Thursday, September 19, 2013

Dora the Explorer - TV Show

Dora is an infectious disease that has been widespread across the United States since 2000.  That is 13 years of Dora everywhere in society, on shirts and games and TV and books.  But what exactly does she teach children?

First of all is the apparent lack of parental supervision.  This seems like it is really insulting to Hispanic families, implying that 6-year-olds (or however old she is) are allowed to roam Stinky Swamps and Raging Rivers, interacting with trolls and talking crocodiles without any sort of adult intervention.  In every episode, she just seems to be left to fend for herself with a backpack and a talking map.  And, I mean, I guess a talking map is probably better than nothing, but it seems like it would probably be filled with black magic and may not actually give the best advice to an impressionable child.  I've known many very attentive Hispanic families, so I feel like this is giving them a bad rap.

(Because nothing at all bad could happen from letting your kindergartner and a monkey drive a hot air balloon, right?)

It also teaches you that monkeys make good playmates.  This could not be further from the truth.  Monkeys are riddled with disease, rarely wear their boots, and are not known for sharing.  Has Dora even been properly vaccinated against the rabies that Boots will eventually give her?  Since her parents are absentee, I doubt it?

Foxes are just sort of dicks.  Sorry to put it so bluntly, but Swiper steals stuff.  Not to feed his starving fox babies or to pay for some really sad habit, but just so that he can throw it somewhere and jack up Dora's day.  That's not even practical thievery.  Swiper is spending hours and hours of his day just trying to screw up things for Dora.  That's maybe the most pathetic hobby ever.

(Universal parenting tip - nobody/nothing with a detonator should be around your child.)

Civil engineers in her country are apparently just idiots.  There are almost no bridges (at least in the first several seasons) in this show.  There are either caverns over which she need to walk a tightrope or rivers she needs to ford.  How is this practical?  When there are bridges, they are inhabited by a Grumpy Old Troll.  Also, there are no roads that just go from point A to point B, everything has to have three different stops through the worst possible traveling conditions.  I'm talking giant talking spiders, whirlpools, you name it.  They couldn't just... go around these places?  We have ravines here - roads just go beside them, rather than straight down into them.  Apparently it's not like that in... Mexico?  Is it Mexico?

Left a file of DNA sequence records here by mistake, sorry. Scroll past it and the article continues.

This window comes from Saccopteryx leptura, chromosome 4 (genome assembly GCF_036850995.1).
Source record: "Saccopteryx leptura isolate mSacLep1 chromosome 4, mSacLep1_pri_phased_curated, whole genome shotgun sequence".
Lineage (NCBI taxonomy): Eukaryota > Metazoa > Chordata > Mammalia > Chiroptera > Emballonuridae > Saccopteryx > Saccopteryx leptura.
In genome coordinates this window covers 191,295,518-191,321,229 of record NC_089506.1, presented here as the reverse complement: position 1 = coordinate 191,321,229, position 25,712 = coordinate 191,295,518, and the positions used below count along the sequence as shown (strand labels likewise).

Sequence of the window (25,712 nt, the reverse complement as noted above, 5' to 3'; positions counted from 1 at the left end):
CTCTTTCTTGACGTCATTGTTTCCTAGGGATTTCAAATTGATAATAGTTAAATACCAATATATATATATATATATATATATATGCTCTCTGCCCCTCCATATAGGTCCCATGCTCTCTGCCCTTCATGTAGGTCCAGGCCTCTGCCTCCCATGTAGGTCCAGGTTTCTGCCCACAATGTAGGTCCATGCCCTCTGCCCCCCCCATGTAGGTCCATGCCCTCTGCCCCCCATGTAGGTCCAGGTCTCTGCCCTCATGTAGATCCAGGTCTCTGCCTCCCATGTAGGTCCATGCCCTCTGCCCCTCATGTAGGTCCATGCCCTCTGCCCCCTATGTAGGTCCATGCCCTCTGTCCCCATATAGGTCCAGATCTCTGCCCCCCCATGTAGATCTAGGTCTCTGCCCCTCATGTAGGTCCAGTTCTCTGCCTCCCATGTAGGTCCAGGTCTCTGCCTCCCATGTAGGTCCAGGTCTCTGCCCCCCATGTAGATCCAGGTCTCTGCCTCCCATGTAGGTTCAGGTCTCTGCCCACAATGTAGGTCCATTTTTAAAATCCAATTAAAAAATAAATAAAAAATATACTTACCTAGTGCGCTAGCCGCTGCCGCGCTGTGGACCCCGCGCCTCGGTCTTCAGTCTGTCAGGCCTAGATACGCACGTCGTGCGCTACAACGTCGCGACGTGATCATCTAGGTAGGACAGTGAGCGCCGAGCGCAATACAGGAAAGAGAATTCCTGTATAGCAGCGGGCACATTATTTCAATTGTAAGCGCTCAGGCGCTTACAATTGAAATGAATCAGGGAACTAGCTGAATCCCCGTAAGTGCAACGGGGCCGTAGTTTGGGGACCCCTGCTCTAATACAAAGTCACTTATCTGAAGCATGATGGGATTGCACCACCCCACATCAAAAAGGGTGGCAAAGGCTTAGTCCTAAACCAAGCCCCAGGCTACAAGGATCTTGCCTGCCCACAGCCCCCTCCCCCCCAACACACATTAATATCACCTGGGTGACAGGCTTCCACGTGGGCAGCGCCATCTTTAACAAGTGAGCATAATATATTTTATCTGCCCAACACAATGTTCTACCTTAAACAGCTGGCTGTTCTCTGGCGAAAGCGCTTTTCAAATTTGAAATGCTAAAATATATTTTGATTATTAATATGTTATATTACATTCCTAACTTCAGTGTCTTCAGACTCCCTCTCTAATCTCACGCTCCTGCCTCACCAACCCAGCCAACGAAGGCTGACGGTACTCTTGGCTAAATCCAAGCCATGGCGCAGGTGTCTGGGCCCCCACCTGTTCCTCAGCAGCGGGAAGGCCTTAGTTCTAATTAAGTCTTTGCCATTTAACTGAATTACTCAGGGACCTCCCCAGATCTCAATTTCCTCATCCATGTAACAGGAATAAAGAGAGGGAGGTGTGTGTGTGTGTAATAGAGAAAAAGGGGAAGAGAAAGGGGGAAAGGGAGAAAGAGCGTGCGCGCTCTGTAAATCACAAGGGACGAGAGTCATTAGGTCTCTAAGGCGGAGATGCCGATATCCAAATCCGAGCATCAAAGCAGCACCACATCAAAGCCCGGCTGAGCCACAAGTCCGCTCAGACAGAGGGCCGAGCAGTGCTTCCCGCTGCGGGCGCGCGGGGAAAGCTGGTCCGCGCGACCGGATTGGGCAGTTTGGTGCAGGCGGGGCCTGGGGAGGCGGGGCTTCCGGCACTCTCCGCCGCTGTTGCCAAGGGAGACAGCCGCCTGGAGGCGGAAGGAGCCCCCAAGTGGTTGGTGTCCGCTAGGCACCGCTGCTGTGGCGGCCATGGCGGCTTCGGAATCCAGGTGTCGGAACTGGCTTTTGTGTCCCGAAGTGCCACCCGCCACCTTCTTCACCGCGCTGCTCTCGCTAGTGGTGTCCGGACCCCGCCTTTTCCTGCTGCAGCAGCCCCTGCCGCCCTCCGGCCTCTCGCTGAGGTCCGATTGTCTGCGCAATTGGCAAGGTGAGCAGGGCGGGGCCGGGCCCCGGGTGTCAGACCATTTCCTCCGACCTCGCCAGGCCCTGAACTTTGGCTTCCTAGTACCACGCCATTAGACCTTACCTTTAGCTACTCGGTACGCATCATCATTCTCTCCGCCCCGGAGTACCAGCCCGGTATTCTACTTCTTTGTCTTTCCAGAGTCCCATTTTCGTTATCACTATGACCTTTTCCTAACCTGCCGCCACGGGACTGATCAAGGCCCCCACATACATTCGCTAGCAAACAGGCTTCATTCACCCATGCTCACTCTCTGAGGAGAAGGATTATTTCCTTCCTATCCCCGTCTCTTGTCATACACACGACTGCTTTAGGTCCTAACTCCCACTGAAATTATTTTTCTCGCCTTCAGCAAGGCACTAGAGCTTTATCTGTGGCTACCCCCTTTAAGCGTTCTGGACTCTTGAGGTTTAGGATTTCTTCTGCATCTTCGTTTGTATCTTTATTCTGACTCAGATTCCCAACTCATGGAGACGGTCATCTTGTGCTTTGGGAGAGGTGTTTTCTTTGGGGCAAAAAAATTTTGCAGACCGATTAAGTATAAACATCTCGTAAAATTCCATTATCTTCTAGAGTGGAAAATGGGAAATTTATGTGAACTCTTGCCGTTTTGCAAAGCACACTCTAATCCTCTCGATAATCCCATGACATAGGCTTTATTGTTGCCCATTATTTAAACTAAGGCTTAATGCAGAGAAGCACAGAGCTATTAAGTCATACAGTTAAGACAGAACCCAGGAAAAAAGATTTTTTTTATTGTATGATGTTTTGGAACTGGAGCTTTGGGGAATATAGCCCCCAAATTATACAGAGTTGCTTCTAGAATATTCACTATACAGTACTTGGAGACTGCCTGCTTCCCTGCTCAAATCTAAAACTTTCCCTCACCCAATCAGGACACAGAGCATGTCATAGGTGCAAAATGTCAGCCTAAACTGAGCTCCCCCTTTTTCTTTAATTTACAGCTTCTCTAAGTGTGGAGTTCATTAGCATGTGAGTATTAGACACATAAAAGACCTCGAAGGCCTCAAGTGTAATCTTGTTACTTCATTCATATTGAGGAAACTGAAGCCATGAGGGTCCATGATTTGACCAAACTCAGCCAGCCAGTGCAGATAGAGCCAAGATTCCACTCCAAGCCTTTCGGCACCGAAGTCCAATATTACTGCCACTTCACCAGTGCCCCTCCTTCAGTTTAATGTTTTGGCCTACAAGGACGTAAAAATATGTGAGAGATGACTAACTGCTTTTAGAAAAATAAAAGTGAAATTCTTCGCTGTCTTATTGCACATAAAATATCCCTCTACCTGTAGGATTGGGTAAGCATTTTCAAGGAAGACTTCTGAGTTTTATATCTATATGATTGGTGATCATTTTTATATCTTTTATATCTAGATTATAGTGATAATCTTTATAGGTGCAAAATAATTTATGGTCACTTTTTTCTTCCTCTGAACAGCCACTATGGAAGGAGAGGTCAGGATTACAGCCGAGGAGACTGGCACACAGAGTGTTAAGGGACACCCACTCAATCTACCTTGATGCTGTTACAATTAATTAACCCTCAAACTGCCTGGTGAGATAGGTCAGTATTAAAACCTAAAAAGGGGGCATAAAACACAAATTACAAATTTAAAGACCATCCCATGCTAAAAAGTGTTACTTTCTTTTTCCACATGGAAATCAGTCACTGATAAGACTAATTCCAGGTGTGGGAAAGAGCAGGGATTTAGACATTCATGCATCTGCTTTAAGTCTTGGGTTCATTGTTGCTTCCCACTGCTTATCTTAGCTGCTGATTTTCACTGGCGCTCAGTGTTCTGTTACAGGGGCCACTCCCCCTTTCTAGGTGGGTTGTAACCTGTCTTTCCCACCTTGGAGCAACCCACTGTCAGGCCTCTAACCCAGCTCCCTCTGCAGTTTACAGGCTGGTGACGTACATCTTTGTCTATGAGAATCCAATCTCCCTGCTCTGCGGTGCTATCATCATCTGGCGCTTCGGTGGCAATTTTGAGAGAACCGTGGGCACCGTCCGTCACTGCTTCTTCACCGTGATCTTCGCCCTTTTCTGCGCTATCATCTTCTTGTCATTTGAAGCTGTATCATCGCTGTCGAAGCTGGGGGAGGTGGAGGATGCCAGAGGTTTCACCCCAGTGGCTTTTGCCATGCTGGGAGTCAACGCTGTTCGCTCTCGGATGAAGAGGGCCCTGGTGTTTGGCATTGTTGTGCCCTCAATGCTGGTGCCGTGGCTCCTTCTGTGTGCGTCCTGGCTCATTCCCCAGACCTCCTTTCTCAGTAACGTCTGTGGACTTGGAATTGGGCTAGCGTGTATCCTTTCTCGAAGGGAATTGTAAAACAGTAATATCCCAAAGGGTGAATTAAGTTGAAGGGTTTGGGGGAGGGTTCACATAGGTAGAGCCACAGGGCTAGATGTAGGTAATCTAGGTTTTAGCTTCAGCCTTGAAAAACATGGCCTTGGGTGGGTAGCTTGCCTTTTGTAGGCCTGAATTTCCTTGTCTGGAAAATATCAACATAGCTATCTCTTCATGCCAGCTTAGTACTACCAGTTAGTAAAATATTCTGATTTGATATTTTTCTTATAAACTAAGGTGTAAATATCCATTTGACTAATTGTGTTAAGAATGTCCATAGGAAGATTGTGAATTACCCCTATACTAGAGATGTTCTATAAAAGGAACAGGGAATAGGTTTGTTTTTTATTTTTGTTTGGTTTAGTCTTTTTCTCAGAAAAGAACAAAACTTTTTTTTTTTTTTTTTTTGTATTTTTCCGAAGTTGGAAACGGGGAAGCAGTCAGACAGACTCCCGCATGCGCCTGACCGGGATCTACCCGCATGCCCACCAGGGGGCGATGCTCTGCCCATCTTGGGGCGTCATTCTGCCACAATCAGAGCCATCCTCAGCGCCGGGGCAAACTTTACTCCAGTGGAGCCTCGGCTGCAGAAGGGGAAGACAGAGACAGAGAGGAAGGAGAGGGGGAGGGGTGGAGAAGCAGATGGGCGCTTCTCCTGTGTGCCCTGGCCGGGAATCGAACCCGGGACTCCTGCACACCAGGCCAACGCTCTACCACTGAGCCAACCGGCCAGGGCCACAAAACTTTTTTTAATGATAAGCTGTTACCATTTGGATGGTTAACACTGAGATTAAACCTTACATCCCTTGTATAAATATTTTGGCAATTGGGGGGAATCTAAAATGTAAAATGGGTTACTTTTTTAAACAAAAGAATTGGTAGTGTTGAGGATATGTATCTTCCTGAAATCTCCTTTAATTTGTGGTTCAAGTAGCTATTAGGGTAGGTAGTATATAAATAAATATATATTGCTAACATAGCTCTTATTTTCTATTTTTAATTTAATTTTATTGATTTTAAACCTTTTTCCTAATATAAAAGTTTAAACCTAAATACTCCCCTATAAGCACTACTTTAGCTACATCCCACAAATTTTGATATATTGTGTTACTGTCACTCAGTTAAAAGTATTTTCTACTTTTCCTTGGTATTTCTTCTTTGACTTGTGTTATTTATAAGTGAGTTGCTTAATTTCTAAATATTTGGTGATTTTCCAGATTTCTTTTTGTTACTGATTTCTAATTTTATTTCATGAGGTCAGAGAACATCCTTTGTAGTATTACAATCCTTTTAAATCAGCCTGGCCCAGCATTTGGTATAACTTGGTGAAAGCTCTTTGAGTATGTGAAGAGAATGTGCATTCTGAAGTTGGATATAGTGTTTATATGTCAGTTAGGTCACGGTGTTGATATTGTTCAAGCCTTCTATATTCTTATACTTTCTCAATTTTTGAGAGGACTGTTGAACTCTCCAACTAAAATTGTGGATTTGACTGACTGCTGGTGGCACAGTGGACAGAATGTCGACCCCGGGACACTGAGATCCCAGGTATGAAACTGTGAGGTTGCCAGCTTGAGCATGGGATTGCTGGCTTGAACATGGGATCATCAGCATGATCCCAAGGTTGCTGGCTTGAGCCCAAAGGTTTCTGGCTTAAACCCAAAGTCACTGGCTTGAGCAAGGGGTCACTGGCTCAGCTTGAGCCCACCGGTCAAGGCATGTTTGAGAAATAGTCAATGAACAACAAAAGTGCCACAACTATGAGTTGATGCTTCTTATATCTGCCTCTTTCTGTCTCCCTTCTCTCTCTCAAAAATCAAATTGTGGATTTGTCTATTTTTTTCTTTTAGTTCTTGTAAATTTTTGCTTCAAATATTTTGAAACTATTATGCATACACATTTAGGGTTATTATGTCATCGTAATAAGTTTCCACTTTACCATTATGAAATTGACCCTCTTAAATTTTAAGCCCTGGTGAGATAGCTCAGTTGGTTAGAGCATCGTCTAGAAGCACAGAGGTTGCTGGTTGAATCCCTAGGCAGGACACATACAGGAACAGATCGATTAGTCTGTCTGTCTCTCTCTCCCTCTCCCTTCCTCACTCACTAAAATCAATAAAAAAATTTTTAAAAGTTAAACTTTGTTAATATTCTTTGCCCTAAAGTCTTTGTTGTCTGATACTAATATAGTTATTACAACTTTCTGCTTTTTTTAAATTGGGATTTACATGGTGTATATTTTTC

And let's not forget the yelling.  She's always shouting demands at you to "abre" or "say it louder" - this isn't a good lesson to teach toddlers.  My daughter started loudly saying, "Cold water!"  I'll ask her how we should say that, and one time she said, "Cold water NOW!"  We explained quickly how that makes others feel - but the next time she catches a Dora episode, she'll likely just relearn the lesson.  

And then they pulled a Brady-Bunch-adding-Oliver thing when they were running out of inane storylines, and introduced the "SuperBabies," Dora's flying twin brother and sister.  I don't know, we don't catch a ton of episodes, but I don't think there has been any explanation as to why they levitate and Dora doesn't?  Are children throwing their siblings off of couches in hopes that they can also fly after watching this?  I mean, I get that any show with a giant red chicken, a talking map, and disproportionately-sized heads probably wasn't rooted entirely in reality, but it seemed like at least the humans were sort of normal.  

Anyway.  Despite all of that, Little A has an abiding love for all things Dora that I will likely just have to wait out.  I'm sure it goes away around age four... right??

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